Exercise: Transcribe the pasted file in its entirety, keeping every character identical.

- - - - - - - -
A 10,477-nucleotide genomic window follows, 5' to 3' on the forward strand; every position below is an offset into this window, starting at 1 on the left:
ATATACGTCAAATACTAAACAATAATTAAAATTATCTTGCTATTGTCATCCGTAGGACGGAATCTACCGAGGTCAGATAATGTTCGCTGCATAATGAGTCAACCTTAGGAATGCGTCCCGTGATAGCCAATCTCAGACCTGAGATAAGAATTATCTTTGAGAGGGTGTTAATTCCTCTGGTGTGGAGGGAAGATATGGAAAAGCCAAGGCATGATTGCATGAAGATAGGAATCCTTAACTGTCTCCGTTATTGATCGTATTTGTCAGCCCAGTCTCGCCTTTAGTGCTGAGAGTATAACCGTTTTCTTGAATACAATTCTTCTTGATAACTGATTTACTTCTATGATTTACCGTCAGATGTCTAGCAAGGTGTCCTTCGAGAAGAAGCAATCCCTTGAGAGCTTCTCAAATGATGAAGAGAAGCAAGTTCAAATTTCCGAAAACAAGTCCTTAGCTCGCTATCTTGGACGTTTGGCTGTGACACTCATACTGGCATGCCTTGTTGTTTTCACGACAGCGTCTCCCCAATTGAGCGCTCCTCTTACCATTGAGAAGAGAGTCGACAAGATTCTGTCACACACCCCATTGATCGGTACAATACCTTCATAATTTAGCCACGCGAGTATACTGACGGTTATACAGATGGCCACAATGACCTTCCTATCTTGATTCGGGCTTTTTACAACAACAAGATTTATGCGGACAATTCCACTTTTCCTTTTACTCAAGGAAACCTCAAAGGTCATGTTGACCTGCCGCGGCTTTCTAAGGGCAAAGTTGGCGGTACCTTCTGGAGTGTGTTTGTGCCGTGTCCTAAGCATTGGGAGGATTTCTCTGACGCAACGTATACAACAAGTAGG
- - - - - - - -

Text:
A 10,477-nucleotide genomic window follows, 5' to 3' on the forward strand; every position below is an offset into this window, starting at 1 on the left:
ATATACGTCAAATACTAAACAATAATTAAAATTATCTTGCTATTGTCATCCGTAGGACGGAATCTACCGAGGTCAGATAATGTTCGCTGCATAATGAGTCAACCTTAGGAATGCGTCCCGTGATAGCCAATCTCAGACCTGAGATAAGAATTATCTTTGAGAGGGTGTTAATTCCTCTGGTGTGGAGGGAAGATATGGAAAAGCCAAGGCATGATTGCATGAAGATAGGAATCCTTAACTGTCTCCGTTATTGATCGTATTTGTCAGCCCAGTCTCGCCTTTAGTGCTGAGAGTATAACCGTTTTCTTGAATACAATTCTTCTTGATAACTGATTTACTTCTATGATTTACCGTCAGATGTCTAGCAAGGTGTCCTTCGAGAAGAAGCAATCCCTTGAGAGCTTCTCAAATGATGAAGAGAAGCAAGTTCAAATTTCCGAAAACAAGTCCTTAGCTCGCTATCTTGGACGTTTGGCTGTGACACTCATACTGGCATGCCTTGTTGTTTTCACGACAGCGTCTCCCCAATTGAGCGCTCCTCTTACCATTGAGAAGAGAGTCGACAAGATTCTGTCACACACCCCATTGATCGGTACAATACCTTCATAATTTAGCCACGCGAGTATACTGACGGTTATACAGATGGCCACAATGACCTTCCTATCTTGATTCGGGCTTTTTACAACAACAAGATTTATGCGGACAATTCCACTTTTCCTTTTACTCAAGGAAACCTCAAAGGTCATGTTGACCTGCCGCGGCTTTCTAAGGGCAAAGTTGGCGGTACCTTCTGGAGTGTGTTTGTGCCGTGTCCTAAGCATTGGGAGGATTTCTCTGACGCAACGTATACAACAAGTAGG